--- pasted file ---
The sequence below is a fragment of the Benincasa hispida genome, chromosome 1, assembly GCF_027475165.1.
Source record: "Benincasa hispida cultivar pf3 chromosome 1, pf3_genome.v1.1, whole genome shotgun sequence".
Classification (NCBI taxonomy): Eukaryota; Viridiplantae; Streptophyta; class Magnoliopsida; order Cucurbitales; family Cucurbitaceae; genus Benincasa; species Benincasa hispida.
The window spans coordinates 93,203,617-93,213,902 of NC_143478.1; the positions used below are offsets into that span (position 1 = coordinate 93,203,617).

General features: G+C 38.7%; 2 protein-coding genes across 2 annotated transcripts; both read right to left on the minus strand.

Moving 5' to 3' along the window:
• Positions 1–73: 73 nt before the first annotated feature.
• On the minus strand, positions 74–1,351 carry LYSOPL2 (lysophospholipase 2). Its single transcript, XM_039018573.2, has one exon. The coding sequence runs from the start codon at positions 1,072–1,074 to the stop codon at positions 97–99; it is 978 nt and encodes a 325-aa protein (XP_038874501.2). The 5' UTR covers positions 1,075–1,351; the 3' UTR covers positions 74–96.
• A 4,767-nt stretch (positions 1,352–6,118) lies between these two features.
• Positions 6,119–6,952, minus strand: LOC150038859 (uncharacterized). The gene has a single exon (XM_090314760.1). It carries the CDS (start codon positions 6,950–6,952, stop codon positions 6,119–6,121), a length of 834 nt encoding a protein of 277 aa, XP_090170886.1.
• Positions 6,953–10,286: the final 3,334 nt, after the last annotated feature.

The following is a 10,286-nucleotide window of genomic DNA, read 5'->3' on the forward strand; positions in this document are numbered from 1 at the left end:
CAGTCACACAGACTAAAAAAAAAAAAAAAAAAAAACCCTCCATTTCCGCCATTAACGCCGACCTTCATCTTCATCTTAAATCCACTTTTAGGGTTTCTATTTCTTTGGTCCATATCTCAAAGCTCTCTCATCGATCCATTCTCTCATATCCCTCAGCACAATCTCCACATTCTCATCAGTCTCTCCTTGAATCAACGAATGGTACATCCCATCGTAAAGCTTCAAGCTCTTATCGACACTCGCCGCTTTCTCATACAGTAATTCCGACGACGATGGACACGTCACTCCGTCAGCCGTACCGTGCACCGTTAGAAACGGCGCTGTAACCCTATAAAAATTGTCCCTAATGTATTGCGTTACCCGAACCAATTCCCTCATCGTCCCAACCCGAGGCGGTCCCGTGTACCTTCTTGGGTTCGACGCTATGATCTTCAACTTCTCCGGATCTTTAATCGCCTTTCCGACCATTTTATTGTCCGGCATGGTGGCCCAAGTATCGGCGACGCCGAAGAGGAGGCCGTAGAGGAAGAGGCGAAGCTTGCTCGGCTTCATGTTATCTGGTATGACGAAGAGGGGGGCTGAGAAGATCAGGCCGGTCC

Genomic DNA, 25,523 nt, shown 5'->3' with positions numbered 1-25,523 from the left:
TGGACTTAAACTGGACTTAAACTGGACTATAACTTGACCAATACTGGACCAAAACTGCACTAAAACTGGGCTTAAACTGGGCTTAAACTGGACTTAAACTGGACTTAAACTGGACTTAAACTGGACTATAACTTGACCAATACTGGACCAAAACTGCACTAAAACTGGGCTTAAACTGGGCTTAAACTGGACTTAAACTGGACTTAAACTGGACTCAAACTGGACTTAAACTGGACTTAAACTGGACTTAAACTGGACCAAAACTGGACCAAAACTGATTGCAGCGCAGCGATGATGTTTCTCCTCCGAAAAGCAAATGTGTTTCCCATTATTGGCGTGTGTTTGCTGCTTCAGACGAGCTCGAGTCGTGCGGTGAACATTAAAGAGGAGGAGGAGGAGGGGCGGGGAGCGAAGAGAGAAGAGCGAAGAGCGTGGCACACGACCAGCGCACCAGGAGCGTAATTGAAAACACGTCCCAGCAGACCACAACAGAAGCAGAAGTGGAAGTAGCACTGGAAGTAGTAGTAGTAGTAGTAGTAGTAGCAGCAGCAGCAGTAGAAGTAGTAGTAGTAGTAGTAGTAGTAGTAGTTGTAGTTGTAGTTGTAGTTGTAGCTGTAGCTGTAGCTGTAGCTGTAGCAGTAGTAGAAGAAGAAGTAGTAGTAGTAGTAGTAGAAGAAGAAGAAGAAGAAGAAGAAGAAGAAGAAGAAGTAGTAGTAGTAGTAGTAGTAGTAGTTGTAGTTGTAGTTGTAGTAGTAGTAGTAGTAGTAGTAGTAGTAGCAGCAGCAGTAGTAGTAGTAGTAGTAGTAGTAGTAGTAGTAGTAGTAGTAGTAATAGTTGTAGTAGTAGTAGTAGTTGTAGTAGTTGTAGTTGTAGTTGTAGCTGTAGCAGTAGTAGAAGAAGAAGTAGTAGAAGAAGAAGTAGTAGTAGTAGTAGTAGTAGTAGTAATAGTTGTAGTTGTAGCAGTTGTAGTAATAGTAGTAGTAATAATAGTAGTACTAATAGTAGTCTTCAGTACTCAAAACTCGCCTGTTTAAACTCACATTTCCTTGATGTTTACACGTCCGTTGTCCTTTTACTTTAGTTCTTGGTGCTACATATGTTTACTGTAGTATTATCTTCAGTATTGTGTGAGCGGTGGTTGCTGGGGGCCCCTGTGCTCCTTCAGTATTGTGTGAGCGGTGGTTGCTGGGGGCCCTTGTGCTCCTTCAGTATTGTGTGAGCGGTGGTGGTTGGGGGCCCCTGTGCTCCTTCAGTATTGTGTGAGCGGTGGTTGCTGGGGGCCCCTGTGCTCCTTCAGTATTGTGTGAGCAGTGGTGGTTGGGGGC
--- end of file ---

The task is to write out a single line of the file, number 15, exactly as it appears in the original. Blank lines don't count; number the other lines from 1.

TGGACTTAAACTGGACTTAAACTGGACTATAACTTGACCAATACTGGACCAAAACTGCACTAAAACTGGGCTTAAACTGGGCTTAAACTGGACTTAAACTGGACTTAAACTGGACTTAAACTGGACTATAACTTGACCAATACTGGACCAAAACTGCACTAAAACTGGGCTTAAACTGGGCTTAAACTGGACTTAAACTGGACTTAAACTGGACTCAAACTGGACTTAAACTGGACTTAAACTGGACTTAAACTGGACCAAAACTGGACCAAAACTGATTGCAGCGCAGCGATGATGTTTCTCCTCCGAAAAGCAAATGTGTTTCCCATTATTGGCGTGTGTTTGCTGCTTCAGACGAGCTCGAGTCGTGCGGTGAACATTAAAGAGGAGGAGGAGGAGGGGCGGGGAGCGAAGAGAGAAGAGCGAAGAGCGTGGCACACGACCAGCGCACCAGGAGCGTAATTGAAAACACGTCCCAGCAGACCACAACAGAAGCAGAAGTGGAAGTAGCACTGGAAGTAGTAGTAGTAGTAGTAGTAGTAGCAGCAGCAGCAGTAGAAGTAGTAGTAGTAGTAGTAGTAGTAGTAGTTGTAGTTGTAGTTGTAGTTGTAGCTGTAGCTGTAGCTGTAGCTGTAGCAGTAGTAGAAGAAGAAGTAGTAGTAGTAGTAGTAGAAGAAGAAGAAGAAGAAGAAGAAGAAGAAGAAGAAGTAGTAGTAGTAGTAGTAGTAGTAGTTGTAGTTGTAGTTGTAGTAGTAGTAGTAGTAGTAGTAGTAGTAGCAGCAGCAGTAGTAGTAGTAGTAGTAGTAGTAGTAGTAGTAGTAGTAGTAGTAATAGTTGTAGTAGTAGTAGTAGTTGTAGTAGTTGTAGTTGTAGTTGTAGCTGTAGCAGTAGTAGAAGAAGAAGTAGTAGAAGAAGAAGTAGTAGTAGTAGTAGTAGTAGTAGTAATAGTTGTAGTTGTAGCAGTTGTAGTAATAGTAGTAGTAATAATAGTAGTACTAATAGTAGTCTTCAGTACTCAAAACTCGCCTGTTTAAACTCACATTTCCTTGATGTTTACACGTCCGTTGTCCTTTTACTTTAGTTCTTGGTGCTACATATGTTTACTGTAGTATTATCTTCAGTATTGTGTGAGCGGTGGTTGCTGGGGGCCCCTGTGCTCCTTCAGTATTGTGTGAGCGGTGGTTGCTGGGGGCCCTTGTGCTCCTTCAGTATTGTGTGAGCGGTGGTGGTTGGGGGCCCCTGTGCTCCTTCAGTATTGTGTGAGCGGTGGTTGCTGGGGGCCCCTGTGCTCCTTCAGTATTGTGTGAGCAGTGGTGGTTGGGGGC